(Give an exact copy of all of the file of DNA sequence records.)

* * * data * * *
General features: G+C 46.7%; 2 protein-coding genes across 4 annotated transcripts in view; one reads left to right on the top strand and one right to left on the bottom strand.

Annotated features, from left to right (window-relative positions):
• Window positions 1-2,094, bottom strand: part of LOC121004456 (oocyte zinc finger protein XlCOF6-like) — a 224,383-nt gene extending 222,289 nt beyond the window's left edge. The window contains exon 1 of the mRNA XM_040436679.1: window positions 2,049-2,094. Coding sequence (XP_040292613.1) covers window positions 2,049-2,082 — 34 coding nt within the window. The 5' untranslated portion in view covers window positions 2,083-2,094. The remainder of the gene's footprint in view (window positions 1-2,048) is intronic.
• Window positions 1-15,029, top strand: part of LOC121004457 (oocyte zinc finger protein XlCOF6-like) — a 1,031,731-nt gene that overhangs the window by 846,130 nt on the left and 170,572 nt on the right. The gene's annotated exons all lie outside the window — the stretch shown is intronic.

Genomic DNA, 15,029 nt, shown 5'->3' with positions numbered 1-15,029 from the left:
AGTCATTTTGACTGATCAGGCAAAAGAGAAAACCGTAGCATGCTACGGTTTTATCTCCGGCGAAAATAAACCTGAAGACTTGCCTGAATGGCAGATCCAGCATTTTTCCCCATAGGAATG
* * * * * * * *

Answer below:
General features: G+C 46.7%; 2 protein-coding genes across 4 annotated transcripts in view; one reads left to right on the top strand and one right to left on the bottom strand.

Annotated features, from left to right (window-relative positions):
• Window positions 1-2,094, bottom strand: part of LOC121004456 (oocyte zinc finger protein XlCOF6-like) — a 224,383-nt gene extending 222,289 nt beyond the window's left edge. The window contains exon 1 of the mRNA XM_040436679.1: window positions 2,049-2,094. Coding sequence (XP_040292613.1) covers window positions 2,049-2,082 — 34 coding nt within the window. The 5' untranslated portion in view covers window positions 2,083-2,094. The remainder of the gene's footprint in view (window positions 1-2,048) is intronic.
• Window positions 1-15,029, top strand: part of LOC121004457 (oocyte zinc finger protein XlCOF6-like) — a 1,031,731-nt gene that overhangs the window by 846,130 nt on the left and 170,572 nt on the right. The gene's annotated exons all lie outside the window — the stretch shown is intronic.

Genomic DNA, 15,029 nt, shown 5'->3' with positions numbered 1-15,029 from the left:
AGTCATTTTGACTGATCAGGCAAAAGAGAAAACCGTAGCATGCTACGGTTTTATCTCCGGCGAAAATAAACCTGAAGACTTGCCTGAATGGCAGATCCAGCATTTTTCCCCATAGGAATG